• Speak to your team and be clear on the apprenticeship work that needs to be completed for your course and some of the time you may take off due to training.
  • Speak to your training coach to let them know if you need extra time or support on course work.


text that says 'digital marketing portfolio' picture with templates in the background

Produced towards the end of this apprenticeship, a portfolio allows you to contain all evidence from real work projects which have been completed during the apprenticeship. At the end of the apprenticeship, the portfolio is assessed as part of the end point assessment.

To ensure your portfolio is successful when assessed make sure to:

  • Use the following structure to clearly demonstrate your work: the context, the objective, the research you carried out and the how.
  • Use a navigational system to allow examiners to follow through, for example this can be a page of contents.
  • Be sure to show any achievements i.e. peer bonuses or kind message(s) from your manager.
  • Take screenshots of each stage of projects to share as evidence in your portfolio.

It is also important to develop your language dimension throughout the portfolio with:

  • Breadth: Show you understand a range of tools and methods and how to apply them in your work
  • Depth: Show the level to which these tools and methods are understood and applied
  • Complexity – the extent and prevalence of inter-related and interdependent factors in the work and how well you have dealt with these factors.

Make sure to have your portfolio checked by your training coach when you have made updates or added a new project, your coach can help mark competency you have or are missing and how to achieve them.

Log Off-the-Job Hours

As part of your apprenticeship, you are required to use 20% of your time learning. To ensure you are able to find opportunities to learn more outside of your work you can:

  • Think out of the book (excuse the pun!): Learning is not always the old-school textbook style learning; you can network with colleagues and learn more about different area outside of your immediate work.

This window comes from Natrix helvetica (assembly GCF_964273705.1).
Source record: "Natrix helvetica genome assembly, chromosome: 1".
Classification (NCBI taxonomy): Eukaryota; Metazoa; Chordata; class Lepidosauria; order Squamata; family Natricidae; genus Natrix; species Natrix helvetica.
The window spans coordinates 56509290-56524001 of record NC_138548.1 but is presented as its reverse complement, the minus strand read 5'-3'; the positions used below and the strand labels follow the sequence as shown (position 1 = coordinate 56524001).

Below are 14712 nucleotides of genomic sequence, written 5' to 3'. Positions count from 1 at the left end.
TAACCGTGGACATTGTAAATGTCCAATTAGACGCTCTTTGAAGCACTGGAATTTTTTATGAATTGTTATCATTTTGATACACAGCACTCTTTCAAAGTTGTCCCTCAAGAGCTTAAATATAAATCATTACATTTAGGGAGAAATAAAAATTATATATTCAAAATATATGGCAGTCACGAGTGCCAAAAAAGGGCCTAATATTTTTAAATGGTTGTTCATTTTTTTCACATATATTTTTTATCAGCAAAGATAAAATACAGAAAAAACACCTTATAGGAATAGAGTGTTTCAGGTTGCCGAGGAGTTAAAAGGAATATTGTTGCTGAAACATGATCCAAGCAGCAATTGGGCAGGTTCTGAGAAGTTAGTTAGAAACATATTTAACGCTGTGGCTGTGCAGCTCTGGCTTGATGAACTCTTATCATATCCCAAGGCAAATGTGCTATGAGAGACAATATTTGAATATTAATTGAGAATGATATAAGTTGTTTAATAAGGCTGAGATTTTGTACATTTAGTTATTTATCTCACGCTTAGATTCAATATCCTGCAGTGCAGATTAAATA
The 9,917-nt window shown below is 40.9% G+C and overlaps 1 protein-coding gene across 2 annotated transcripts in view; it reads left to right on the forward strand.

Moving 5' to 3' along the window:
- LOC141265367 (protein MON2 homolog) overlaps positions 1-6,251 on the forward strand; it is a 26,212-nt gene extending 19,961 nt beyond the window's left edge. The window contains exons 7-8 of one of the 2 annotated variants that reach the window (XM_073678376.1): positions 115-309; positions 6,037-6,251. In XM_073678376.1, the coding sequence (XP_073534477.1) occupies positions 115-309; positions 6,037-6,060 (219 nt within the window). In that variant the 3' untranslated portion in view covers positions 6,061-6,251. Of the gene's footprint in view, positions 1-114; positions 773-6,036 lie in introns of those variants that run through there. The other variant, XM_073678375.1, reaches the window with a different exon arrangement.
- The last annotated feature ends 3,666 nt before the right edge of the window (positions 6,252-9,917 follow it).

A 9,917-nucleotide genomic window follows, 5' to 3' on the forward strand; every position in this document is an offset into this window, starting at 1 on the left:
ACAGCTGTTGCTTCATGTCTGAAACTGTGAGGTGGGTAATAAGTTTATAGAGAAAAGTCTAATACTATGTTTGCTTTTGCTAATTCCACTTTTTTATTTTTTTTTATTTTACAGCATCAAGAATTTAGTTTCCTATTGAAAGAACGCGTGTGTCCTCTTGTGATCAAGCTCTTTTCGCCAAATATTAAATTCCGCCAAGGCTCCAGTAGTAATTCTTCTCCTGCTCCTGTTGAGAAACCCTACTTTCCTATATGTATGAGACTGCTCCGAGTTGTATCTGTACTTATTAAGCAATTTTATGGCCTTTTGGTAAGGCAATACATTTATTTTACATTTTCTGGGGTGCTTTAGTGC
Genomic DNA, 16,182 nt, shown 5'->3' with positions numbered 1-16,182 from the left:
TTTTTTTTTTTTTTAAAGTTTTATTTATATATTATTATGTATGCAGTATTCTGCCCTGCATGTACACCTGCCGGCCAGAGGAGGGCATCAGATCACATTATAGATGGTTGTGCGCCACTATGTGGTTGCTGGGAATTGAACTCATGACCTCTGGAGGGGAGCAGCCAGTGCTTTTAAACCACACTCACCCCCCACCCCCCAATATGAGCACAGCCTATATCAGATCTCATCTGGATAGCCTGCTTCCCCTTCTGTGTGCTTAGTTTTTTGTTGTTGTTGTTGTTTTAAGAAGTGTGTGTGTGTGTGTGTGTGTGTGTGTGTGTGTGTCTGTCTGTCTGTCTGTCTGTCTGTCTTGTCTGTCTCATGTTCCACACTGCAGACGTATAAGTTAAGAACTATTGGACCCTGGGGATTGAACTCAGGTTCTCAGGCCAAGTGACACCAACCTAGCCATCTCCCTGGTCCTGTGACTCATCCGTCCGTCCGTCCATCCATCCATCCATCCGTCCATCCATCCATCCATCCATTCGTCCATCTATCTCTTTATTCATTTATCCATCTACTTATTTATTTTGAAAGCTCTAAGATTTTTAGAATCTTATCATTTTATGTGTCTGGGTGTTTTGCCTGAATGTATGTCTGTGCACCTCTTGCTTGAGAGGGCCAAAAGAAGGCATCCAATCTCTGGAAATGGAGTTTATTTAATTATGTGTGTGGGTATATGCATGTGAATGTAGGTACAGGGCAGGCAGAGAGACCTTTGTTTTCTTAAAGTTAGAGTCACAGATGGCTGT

• Join events related to digital marketing and learn more about the industry.
  • Shadowing opportunities are a great way to learn more about technical aspects of your work.


Finally, once you come towards the end of your apprenticeship, you have to go through the Gateway process to confirm you are ready for the End Point Assessment process. Make sure to complete the following steps to get through Gateway successfully:

  • Make sure to log your OTJ Hours
  • Upload your portfolio
  • Upload all your qualifications: Marketing Principles, Google Analytics Individual Qualification and Principles of Coding.
  • Employer Reference

The apprenticeship is a great way for you to begin your career in Digital Marketing, so we recommend reading through the Digital Marketer profile created by the Institute for Apprenticeships to know what is expected of you as an apprentice. Or check out more blogs on our website, if you want to learn more about other apprenticeships we provide.

text that says content ready with laptop

Level 3 Engineering Technician Apprenticeship in the Leisure and Entertainment industry

Engineering Technician Apprenticeships in the Leisure and Entertainment industry - Earn while you earn

Would you like to earn while you learn? You can successfully achieve a level 3 qualification as well as full time on the job experience. Are you interested in the landing yourself in an Engineering Technician Apprenticeship? If yes, this might be the perfect opportunity for you to gain exposure in real life day to day activities!

What is the Leisure and Entertainment Sector?

Do you want to be responsible for the safe maintenance of park rides, machinery, and equipment? This is exactly what the sector entails! It is an exciting field to kick start your career and offers a wide range of opportunities that are not found in other sectors of work. Are you interested in learning about the engineering infrastructure of rides and attractions? You could potentially be working on the biggest theme parks – doesn’t this sound like the best job! Technicians play a vital role in maintaining the safety of rides which contributes massively to the customer experience.

What are the entry requirements for the Engineering Technician apprenticeship?